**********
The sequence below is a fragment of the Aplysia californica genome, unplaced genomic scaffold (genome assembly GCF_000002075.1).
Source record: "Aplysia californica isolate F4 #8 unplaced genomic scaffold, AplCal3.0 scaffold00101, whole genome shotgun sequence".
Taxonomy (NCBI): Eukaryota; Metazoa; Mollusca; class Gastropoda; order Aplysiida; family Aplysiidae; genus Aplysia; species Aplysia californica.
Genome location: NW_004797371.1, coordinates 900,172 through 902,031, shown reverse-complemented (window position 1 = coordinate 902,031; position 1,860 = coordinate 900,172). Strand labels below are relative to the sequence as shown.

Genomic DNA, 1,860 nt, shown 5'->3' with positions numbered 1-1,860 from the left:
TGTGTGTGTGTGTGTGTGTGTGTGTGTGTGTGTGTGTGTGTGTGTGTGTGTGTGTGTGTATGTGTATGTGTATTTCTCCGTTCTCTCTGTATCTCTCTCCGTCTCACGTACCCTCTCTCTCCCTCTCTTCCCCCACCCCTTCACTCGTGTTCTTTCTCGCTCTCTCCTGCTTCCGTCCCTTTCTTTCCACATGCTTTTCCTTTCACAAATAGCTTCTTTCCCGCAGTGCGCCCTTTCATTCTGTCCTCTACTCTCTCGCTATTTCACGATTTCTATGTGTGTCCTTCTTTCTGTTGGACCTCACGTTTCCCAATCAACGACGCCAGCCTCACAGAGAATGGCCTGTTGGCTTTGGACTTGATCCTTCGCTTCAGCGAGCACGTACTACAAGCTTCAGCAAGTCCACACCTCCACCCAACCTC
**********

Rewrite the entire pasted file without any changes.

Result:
The sequence below is a fragment of the Aplysia californica genome, unplaced genomic scaffold (genome assembly GCF_000002075.1).
Source record: "Aplysia californica isolate F4 #8 unplaced genomic scaffold, AplCal3.0 scaffold00101, whole genome shotgun sequence".
Taxonomy (NCBI): Eukaryota; Metazoa; Mollusca; class Gastropoda; order Aplysiida; family Aplysiidae; genus Aplysia; species Aplysia californica.
Genome location: NW_004797371.1, coordinates 900,172 through 902,031, shown reverse-complemented (window position 1 = coordinate 902,031; position 1,860 = coordinate 900,172). Strand labels below are relative to the sequence as shown.

Genomic DNA, 1,860 nt, shown 5'->3' with positions numbered 1-1,860 from the left:
TGTGTGTGTGTGTGTGTGTGTGTGTGTGTGTGTGTGTGTGTGTGTGTGTGTGTGTGTGTATGTGTATGTGTATTTCTCCGTTCTCTCTGTATCTCTCTCCGTCTCACGTACCCTCTCTCTCCCTCTCTTCCCCCACCCCTTCACTCGTGTTCTTTCTCGCTCTCTCCTGCTTCCGTCCCTTTCTTTCCACATGCTTTTCCTTTCACAAATAGCTTCTTTCCCGCAGTGCGCCCTTTCATTCTGTCCTCTACTCTCTCGCTATTTCACGATTTCTATGTGTGTCCTTCTTTCTGTTGGACCTCACGTTTCCCAATCAACGACGCCAGCCTCACAGAGAATGGCCTGTTGGCTTTGGACTTGATCCTTCGCTTCAGCGAGCACGTACTACAAGCTTCAGCAAGTCCACACCTCCACCCAACCTC